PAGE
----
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In the black community, the institution of marriage is essentially dead. While marriage in Western developed nations is declining in general, the black community and black women are being disproportionately affected. Unless marriage and family issues receive a higher priority, tackling other major problems, like declining high school graduation rates, will be like treading water in the Mississippi River 10 feet above a strong undercurrent.

ABC News recently cited a Yale University study reporting that 42 percent of African-American women have yet to be married, compared to only 23 percent of white women. By their early 40s, 31 percent of black women have never been wives compared to 9 percent of white women. An alarming 70 percent of professional black women are single. ABC also reported, citing the Journal of Blacks in Higher Education, that at least 60 percent of black students who receive college degrees are women. Black women also make up 71 percent of black graduate students. According to the most recent data, only 43.3 percent of black adult men are married compared to around 60 percent for white males.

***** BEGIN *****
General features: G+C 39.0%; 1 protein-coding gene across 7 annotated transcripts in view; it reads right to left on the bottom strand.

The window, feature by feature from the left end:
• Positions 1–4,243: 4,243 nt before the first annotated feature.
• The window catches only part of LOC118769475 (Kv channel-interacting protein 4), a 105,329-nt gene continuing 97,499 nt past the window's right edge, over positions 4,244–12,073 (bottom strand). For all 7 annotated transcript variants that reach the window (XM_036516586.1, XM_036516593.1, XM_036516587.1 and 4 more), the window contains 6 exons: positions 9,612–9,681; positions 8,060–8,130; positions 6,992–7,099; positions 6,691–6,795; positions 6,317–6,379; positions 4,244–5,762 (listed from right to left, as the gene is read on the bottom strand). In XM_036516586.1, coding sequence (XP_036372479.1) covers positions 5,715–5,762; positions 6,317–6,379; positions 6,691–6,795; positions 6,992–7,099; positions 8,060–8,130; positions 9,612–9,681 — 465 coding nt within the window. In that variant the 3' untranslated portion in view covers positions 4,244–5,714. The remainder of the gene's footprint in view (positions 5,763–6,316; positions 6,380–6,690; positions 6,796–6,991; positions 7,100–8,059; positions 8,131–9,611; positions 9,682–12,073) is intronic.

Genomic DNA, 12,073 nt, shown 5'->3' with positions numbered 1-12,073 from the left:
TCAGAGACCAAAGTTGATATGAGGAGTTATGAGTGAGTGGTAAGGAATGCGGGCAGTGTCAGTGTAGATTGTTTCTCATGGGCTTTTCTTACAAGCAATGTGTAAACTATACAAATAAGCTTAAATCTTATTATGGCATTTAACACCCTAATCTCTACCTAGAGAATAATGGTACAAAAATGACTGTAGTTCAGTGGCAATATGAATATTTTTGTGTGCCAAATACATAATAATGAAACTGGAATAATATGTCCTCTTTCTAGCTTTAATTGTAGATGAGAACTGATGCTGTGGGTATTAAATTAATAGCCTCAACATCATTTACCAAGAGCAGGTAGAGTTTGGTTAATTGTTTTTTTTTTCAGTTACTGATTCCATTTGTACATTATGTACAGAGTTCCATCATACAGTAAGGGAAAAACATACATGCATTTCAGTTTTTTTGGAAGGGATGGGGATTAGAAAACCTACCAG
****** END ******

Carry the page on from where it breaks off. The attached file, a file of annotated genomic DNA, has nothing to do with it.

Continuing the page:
How the marriage and family crisis reached this current level is complicated. There is no one single culprit, because different social trends have affected different social classes within the black community separately. For example, while it is easy to point to the government welfare programs of the 1970s and ’80s as nuclear bombs to marriage and family within the black underclass, this does not explain the declining marriage trend among the black middle class. The one institution that spans all social classes within the black community is the church. Since the end of the civil-rights movement, the black church has disappeared as the social, political, economic, and spiritual glue of the black community. The hip-hop generation–who Bakari Kitwana, a former editor at The Source, identifies as blacks born between 1965 and 1984–is the first generation of blacks to be significantly unchurched since the 18th century. The cocktail of undermining government policies, political distractions with issues like affirmative action, challenges associated with black male incarceration rates, radical independence of black women introduced by black feminism, changing social norms, and eroded faith commitments have proven to be noxious. As such, the family, as the most important institution for forming and shaping character, spirituality, morals, manners, etc., began to die (Deuteronomy 6).
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